The interesting feature is that whatever may be their organization’s ideological, political line about the changes taking place in the agriculture sector, not only the CPI, CPI(M), the RMPI, MCPI(U) like CPI(M) dissident groups, as well as most of the CPI(ML) or CR groups ranging from Liberation to ‘Maoists’ are active within some of the BKU groups or their peasant organizations are working with these BKU groups. At the same time, almost all of them have in the main abandoned the agrarian revolution addressing the problems of the landless and poor peasants and the agricultural workers. At Singhu and Tikri borders where almost all the farmers from Punjab and Haryana are camping, along with the BKU groups we can see the peasant organizations of all left parties/organizations, and left leaders who are active in most of the BKU groups, some of them in their leaderships. But at the same time, their units in other states keep away from the same task, fervently sticking to their semi-feudal analysis. One can only hope that the ongoing historic farmers’ struggle will compel them to abandon dogmatic approaches and force these organizations to make concrete analysis of the present situation and seek from truth.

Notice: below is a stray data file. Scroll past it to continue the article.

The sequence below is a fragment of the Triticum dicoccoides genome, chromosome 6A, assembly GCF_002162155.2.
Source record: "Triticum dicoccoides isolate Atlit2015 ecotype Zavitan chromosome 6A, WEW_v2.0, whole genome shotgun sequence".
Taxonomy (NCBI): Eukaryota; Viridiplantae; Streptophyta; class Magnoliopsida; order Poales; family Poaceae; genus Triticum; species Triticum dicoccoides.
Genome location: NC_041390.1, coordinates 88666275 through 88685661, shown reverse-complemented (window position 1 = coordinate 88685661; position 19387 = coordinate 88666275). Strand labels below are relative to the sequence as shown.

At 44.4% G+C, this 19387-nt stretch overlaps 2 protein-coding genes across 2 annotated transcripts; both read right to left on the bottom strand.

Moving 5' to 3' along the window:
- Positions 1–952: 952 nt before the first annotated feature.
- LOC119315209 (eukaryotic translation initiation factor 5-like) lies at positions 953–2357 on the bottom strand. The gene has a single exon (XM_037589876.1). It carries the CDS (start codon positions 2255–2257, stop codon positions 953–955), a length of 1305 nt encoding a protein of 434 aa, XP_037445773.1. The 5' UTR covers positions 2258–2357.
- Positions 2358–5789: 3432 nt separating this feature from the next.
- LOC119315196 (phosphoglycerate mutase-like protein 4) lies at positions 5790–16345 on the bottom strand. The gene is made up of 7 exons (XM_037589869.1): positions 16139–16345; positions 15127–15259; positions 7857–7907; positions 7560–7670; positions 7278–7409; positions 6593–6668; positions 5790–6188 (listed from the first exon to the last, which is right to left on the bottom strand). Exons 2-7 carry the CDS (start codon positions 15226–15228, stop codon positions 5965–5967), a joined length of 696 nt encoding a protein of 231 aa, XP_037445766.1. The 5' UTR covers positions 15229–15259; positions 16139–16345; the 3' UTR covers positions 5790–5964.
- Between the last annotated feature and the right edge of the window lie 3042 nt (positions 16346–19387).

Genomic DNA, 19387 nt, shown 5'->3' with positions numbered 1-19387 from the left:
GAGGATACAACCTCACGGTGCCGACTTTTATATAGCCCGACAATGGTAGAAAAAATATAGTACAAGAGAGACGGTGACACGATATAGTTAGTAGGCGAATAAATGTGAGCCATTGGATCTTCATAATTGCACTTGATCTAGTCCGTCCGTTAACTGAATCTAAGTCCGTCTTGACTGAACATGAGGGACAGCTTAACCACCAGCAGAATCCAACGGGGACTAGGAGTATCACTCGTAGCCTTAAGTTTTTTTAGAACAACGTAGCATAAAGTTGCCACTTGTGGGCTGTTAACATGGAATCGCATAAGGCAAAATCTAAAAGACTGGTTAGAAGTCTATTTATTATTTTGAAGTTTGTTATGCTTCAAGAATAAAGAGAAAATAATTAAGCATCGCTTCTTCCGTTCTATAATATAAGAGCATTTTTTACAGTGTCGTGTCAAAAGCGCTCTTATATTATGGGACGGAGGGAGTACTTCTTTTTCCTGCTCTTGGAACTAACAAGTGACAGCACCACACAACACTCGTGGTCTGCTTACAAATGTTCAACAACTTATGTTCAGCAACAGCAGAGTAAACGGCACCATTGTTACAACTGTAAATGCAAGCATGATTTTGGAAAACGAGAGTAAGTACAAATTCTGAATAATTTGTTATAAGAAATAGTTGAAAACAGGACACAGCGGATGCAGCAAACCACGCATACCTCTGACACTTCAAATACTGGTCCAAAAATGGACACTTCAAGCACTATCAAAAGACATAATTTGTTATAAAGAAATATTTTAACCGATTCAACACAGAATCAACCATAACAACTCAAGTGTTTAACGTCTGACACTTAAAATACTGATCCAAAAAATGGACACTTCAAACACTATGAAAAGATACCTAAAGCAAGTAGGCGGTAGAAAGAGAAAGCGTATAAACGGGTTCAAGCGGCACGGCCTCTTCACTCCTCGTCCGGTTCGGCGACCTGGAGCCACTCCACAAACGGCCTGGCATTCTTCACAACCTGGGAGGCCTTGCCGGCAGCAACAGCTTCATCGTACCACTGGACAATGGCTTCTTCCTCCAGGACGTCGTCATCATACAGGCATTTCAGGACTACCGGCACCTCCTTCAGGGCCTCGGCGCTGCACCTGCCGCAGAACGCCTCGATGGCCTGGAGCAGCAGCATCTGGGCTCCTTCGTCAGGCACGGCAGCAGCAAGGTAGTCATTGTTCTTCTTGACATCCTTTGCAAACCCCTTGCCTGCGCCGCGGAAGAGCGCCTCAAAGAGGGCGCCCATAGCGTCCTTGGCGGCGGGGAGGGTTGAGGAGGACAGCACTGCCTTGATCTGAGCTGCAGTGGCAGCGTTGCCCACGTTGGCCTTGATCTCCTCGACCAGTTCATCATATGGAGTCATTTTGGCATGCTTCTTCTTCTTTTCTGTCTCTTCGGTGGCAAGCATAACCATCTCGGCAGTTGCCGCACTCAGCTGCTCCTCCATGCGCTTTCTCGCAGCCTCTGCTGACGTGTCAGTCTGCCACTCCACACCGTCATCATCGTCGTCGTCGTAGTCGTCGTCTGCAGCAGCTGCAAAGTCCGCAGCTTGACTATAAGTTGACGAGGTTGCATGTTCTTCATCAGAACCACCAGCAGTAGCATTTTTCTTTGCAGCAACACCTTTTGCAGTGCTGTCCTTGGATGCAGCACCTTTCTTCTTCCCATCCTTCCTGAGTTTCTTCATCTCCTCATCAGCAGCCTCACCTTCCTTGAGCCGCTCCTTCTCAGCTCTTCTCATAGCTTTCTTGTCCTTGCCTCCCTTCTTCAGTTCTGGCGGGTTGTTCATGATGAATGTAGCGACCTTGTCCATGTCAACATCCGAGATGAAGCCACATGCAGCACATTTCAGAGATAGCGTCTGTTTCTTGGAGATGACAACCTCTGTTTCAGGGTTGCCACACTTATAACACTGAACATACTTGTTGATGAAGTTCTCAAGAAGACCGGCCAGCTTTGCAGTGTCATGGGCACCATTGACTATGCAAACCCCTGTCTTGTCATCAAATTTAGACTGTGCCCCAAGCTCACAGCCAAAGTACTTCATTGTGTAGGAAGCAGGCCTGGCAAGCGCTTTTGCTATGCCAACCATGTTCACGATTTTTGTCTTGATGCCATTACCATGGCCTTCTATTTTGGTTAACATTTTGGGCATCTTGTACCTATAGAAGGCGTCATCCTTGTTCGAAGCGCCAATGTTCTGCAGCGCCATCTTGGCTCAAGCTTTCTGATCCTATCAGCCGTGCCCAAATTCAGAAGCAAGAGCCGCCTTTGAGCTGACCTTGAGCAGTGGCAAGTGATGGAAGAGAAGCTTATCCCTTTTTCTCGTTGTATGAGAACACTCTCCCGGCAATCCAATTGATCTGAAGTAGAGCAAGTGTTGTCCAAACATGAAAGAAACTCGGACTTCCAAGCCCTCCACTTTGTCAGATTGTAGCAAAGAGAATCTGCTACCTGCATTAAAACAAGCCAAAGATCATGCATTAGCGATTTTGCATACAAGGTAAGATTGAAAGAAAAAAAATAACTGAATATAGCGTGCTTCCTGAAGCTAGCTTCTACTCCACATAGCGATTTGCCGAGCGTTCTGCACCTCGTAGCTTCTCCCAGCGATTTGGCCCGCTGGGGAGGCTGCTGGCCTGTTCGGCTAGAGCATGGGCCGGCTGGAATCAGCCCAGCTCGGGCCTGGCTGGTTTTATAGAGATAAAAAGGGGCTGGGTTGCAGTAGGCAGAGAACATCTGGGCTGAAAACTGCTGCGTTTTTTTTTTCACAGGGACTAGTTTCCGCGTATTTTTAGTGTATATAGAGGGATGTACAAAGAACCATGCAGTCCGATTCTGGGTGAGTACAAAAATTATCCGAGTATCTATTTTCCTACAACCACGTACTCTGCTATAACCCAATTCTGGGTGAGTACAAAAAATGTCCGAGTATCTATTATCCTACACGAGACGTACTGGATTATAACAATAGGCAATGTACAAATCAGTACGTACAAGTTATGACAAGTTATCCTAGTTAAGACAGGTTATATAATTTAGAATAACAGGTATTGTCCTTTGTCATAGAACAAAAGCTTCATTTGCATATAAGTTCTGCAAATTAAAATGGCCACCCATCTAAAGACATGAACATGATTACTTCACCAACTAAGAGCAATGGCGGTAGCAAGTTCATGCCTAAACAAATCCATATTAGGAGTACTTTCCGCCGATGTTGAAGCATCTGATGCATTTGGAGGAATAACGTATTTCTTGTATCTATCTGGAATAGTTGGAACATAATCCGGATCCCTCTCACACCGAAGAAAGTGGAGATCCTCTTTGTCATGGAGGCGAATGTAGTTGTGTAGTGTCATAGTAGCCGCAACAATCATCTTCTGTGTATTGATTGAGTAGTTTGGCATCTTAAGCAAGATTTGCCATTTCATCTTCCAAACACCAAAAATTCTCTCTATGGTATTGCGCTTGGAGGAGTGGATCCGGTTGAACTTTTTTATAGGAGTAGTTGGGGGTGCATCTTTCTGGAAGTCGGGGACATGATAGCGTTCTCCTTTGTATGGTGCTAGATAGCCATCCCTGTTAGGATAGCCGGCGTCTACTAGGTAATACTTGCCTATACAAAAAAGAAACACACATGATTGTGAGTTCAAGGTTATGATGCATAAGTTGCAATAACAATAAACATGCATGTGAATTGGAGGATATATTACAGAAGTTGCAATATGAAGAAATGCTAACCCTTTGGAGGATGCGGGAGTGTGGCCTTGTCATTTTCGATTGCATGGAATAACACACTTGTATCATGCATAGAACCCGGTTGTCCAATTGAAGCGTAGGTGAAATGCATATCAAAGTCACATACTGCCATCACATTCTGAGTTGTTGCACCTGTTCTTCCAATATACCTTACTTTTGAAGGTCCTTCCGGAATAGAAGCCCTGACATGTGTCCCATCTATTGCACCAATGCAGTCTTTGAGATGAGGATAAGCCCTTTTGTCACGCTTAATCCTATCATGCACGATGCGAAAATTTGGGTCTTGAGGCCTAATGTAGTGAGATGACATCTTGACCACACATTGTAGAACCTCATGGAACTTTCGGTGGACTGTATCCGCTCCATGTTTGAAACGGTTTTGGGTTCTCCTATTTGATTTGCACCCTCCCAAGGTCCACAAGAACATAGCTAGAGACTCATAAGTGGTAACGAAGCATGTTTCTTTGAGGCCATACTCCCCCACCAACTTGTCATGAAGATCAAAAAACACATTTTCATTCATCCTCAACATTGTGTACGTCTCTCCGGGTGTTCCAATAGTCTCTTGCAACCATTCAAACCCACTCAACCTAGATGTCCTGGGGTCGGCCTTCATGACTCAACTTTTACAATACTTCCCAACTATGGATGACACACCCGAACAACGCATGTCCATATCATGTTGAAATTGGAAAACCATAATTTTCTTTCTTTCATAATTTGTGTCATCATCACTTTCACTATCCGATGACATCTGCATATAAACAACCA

Presently, the transformation in to capitalist mode of production is the dominant trend in the agriculture field and the question of marketing is the concern of the farmers who own even small holdings. So, the struggle to repeal the 3 Farm Laws imposed by the Modi government has become the concern of all cultivators. The Communist movement should recognize this reality and peasant organization focusing on it should be developed in all states make the members conscious about the negative aspects of corporatization.